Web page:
A). Snow hook

 

Thank You!

Karen and Mark Laker launch a new website – Inner Agility

Moog2I always thought the off-season was a quiet time of the year… how wrong was I? The last couple of months have been as busy as ever in the Laker household. In the world of Agility Team GB we’ve been busy finishing the Performance Weekend schedule; preparing for squad day two for the juniors and adults later this month; working on the 2020 squad qualification process and trying to keep track of recent announcements about this years international events – not exactly a quiet time. And then….

Karen and I launched our new website – Inner Agilityhttps://inneragility.co.uk/ This has been something we’ve been meaning to do for a while. We decided it would be done in 2019. The idea is to bring together all our activities into one place. There’s still some tidying up to do with various social media sites, however the main piece of work is done thanks to our web designer friend Niall.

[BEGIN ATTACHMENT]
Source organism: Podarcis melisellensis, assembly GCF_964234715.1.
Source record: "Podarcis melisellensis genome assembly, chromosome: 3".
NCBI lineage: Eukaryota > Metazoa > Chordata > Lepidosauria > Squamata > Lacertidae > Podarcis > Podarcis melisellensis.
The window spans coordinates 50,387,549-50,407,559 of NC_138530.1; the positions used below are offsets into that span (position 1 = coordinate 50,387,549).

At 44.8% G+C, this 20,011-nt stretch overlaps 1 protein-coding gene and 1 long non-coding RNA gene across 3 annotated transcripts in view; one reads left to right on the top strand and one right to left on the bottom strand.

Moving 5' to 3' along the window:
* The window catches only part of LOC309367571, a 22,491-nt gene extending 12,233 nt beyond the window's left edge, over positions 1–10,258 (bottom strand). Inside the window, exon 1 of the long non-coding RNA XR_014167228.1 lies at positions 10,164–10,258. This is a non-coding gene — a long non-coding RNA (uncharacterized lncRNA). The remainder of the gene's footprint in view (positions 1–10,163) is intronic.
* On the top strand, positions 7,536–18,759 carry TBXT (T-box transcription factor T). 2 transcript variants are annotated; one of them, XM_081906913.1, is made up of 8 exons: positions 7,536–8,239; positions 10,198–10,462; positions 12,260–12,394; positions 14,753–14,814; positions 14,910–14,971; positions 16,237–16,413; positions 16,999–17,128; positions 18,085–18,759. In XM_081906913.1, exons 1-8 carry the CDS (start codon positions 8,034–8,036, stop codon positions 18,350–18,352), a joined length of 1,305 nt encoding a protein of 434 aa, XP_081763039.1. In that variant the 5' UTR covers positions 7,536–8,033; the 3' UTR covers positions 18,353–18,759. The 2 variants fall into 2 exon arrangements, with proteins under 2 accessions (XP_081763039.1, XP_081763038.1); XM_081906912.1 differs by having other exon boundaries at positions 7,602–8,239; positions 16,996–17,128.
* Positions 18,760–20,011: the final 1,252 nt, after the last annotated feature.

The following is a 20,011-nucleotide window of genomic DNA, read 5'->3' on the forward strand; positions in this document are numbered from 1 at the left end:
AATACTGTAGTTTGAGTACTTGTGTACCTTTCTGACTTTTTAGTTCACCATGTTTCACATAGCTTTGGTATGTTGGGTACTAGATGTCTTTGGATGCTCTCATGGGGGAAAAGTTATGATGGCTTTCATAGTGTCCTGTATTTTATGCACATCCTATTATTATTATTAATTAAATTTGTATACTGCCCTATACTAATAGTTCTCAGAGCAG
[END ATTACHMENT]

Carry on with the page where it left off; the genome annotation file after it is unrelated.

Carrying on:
Following on from my recent article about forming habits I’m pleased to say so far, I’ve kept to the new habits I’m trying to establish…mostly! There is the occasional day where something comes along that prevents me from achieving the days objectives. Interestingly, it now annoys me and makes me more determined to achieve it the following day. I also have to be creative to achieve some habits when day-to-day activities get in the way. For example I set out to achieve 10,000 steps a day. This is doable on a usual day, but when I have to travel on business it’s quite hard…even with some of the long walks in airports. However, I’ve found that asking for a hotel room on the 10th floor and using the stairs rather than the lift I can not only achieve 10,000 steps but also achieve the days calorie count. Why is it that climbing stairs never gets easier…